How a jar of Mayonnaise helped overturn our perception of reality. For hundreds of years, we assumed incorrectly that materials, such as paint and mayonnaise remained viscous due to attractive forces that exist between neutral atoms and molecules.
The long held view that properties of such solutions are determined by van der Waals forces - long-range, attractive forces that exist between neutral atoms and molecules.
In the mid twentieth century the theory that was used to explain van der Waals forces, which had been developed by Fritz London in 1932, did not adequately reflect experimental measurements.
Casimir and Polder working at the Philips Research Laboratories in Eindhoven discovered that the interaction between two neutral molecules could be better described and interpreted in terms of vacuum fluctuations eventually leading to his famous prediction of an attractive force between reflecting plates. That is:-
What happens if you take two mirrors and arrange them so that they are facing each other in empty space?
In the days of classical mechanics the idea of a vacuum was simple. The vacuum was what remained if you emptied a container of all its particles and lowered the temperature down to absolute zero. The vacuum therefore was/is a region that is devoid of matter or put another way - a volume of space that is essentially empty of matter. It’s what comes to mind when we thought about space as we were growing up.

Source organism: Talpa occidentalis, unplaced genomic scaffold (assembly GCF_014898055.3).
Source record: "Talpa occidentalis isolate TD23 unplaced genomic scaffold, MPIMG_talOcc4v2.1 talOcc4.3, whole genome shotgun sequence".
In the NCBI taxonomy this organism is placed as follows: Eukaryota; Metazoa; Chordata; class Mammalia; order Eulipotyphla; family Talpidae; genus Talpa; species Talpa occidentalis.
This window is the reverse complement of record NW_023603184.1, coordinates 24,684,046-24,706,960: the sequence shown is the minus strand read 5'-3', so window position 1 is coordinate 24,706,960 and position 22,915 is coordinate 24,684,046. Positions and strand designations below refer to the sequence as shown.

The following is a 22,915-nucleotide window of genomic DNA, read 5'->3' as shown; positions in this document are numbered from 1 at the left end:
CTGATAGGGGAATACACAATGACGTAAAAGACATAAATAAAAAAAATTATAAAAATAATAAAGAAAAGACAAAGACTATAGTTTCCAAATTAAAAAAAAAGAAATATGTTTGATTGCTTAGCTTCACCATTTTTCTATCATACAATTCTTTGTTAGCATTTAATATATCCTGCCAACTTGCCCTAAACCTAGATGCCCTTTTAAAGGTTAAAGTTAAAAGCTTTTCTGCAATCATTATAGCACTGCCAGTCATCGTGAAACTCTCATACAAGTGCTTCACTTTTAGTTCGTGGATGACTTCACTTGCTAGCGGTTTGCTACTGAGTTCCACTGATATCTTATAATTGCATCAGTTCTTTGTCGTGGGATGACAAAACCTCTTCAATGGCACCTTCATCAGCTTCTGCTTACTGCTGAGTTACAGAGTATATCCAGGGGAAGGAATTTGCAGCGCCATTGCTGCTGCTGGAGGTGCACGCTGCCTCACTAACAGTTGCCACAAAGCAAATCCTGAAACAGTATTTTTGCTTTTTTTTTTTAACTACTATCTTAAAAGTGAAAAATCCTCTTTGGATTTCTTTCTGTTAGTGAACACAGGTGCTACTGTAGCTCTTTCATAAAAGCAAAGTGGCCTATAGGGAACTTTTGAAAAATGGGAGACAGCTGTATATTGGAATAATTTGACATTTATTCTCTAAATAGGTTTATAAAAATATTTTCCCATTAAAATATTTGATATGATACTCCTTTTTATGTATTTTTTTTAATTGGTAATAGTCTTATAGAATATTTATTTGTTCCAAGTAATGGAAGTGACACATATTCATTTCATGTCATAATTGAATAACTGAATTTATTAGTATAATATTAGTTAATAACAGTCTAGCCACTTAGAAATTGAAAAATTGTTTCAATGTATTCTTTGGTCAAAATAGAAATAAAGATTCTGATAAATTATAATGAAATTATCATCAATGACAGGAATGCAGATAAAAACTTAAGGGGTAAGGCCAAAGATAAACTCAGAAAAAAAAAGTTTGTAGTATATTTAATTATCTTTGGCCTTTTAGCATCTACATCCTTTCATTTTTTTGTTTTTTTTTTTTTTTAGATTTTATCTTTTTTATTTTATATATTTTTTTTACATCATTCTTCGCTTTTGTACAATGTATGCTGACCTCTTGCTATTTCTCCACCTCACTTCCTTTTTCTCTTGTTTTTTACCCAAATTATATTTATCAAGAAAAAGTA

Space is shockingly bizarre
According to quantum mechanics, all fields have fluctuations. That is, at any given moment their actual value varies around a constant, mean value. Even a perfect vacuum has a fluctuating field, the mean energy of which corresponds to half the energy of a photon.
Some 30 years after Paul Dirac formulated the famous Dirac equation, which describes the behavior of fermions and which led to the prediction of the existence of antimatter (however, unable to deal with more than a single electron) Richard Feynman, and others, attempted to take the understanding of the Atom further and help develop the theory of everything.
Their theory, Quantum Electrodynamics (QED) is a far-reaching and more accurate than any previous approximations and underpins almost everything we experience in the physical world – shapes, texture, color, and how everything interacts together.
Here, empty space (a vacuum) buzzes with matter and activity. Here, energy is said to be borrowed from the future and is used in the creation of a particle and an antiparticle. These particles, in turn meet in a fraction of a second and annihilate each other. So energy is borrowed out of nowhere, turned into matter self-destruct and returns back into energy all in a fraction of a second. This is happening everywhere countless times a second.
So according to QED, the everyday matter filling our physical world, the world we see and feel is a kind of left-over from the feverish activities virtual particles get up to in the “empty” void.
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